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Isn't It Romantic?

Love surprises, arriving brazenly on the sinewy curves of youth. Or more mysteriously, in the stooped shoulders and deeply lined face of an old friend.

And sometimes, love stalks in like a snarling wolf.

That’s how it happened for romance writer Maria Simson ’83, anyway. Under the pen name Maria Vale, she’s authored a trilogy of paranormal romance novels.

“I wanted to create a world that was not human,” says Simson, “to get away from the trope of shape-shifters as loners subduing their inner beast and focus more on wolves as social beings.”

The long-time New Yorker says she likes to address themes sideways, rather than head on. Her books The Last Wolf, A Wolf Apart, and Forever Wolf explore not only love, self-discovery, and survival, but also societal order and the reception of  “the other.” The wolf-meets-human theme is her own sly way of addressing the power necessary to accept strangers into the pack. Any tittering aimed at the romance category annoys Simson, who is married and has two sons.

“So many books use violence—often against women—to ratchet up emotional intensity,” she says, “but there is special disdain reserved for the use of consensual pleasure to the same end, usually from people who don’t read romance.”

As a literary genre, romance fiction is often both celebrated and maligned.

“For all its millions of readers for hundreds of years, it has been dismissed as sentimental, sappy, trashy, as well as mad, bad, and dangerous to read,” says Australian gender-studies expert and romance writer Elizabeth Reid Boyd. “Yet romance fiction, predominantly written by women, published by women, and read by women, remains one of the most popular and powerful genres on the planet.”

As of 2016, romance made up 23 percent of the overall U.S. fiction market, second only to general fiction at 27 percent, says Jessie Edwards, marketing and PR manager for Romance Writers of America. It’s a billion-dollar business that’s no longer limited to problematic variations of “boy meets girl.”

Today, romances reflect an endless diversity of race and sexuality while offering commentary on politics, ideology, and society. Genres have spawned subgenres—Western, military, vampire, Gothic, time travel, even Quaker. Happily, the book list on lust is becoming a rich tapestry. The best romances—however packaged—celebrate love, offer a temporary escape … a sense of hope … representation … and a guaranteed “happily ever after” or “happy for now.”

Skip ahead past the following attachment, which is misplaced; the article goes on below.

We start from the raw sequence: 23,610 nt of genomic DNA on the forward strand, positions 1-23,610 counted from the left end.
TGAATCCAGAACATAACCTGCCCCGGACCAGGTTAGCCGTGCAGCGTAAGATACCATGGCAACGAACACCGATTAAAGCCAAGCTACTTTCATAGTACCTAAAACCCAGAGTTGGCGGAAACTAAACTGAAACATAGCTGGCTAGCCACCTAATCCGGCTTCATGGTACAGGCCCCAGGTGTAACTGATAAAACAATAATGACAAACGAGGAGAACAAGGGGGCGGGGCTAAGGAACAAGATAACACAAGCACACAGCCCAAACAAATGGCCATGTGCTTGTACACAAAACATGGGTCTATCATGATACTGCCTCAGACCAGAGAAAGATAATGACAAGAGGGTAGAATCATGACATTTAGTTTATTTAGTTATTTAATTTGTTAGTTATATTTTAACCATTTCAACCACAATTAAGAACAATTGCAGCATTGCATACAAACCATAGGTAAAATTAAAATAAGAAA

The Last Wolf was chosen as an Amazon Best Book of the Year So Far, and A Wolf Apart was named one of five romances in Publishers Weekly’s Best Books of 2018.

Susan Roth ’04, who specializes in historical romance known as Regency, has published eight books under the pen name Rose Lerner, including her Lively St. Lemeston series—named to Publishers Weekly’s Best Books of 2014.

Roth, who got engaged to her wife at WrestleMania 2017, took an interest in romance novels in her youth.

“I had a friend in middle school who read Regency romances, too,” says Roth. “We used to trade books, spend hours in the used bookstore together, and write ‘Regency Romantics Anonymous’ newsletters.”

Once, at a sleepover, she recalls, they practiced writing each other in-character letters as heroines.

“There’s a strong tradition of banter, comedy of manners, and bossy heroines in Regency romance that really appeals to me,” says Roth, who counts celebrated Regency author Jane Austen among her influences. Plus, writing historical romance allows her to wade deeply into research. At Swarthmore, the math major took a favorite childhood folk song, “The Cruel War Is Raging,” and turned it into an area of expertise. “I tracked down ballads about women dressing as men for my show on WSRN,” she says, “then went to McCabe and checked out half a dozen books on the reality behind the songs.”

Roth drew on that knowledge while writing the novella “Promised Land,” included in the collection Hamilton’s Battalion (inspired by Lin-Manuel Miranda’s musical). In the story, a Jewish woman fighting as a male soldier in the Revolutionary War falls, once again, for her ex, a spy.

Simson has also been a reader of romance novels since she was a teenager and is committed to extensive research for her books. A medieval studies major at Swarthmore, she found inspiration in an Old English class with Craig Williamson, who holds the Alfred H. and Peggi Bloom Professorship of English Literature.

“I remember him singing out the rough and beautiful cadences of Cædmon’s ‘Hymn,’” she says, “and thinking, If wolves could talk, this is what they would sound like.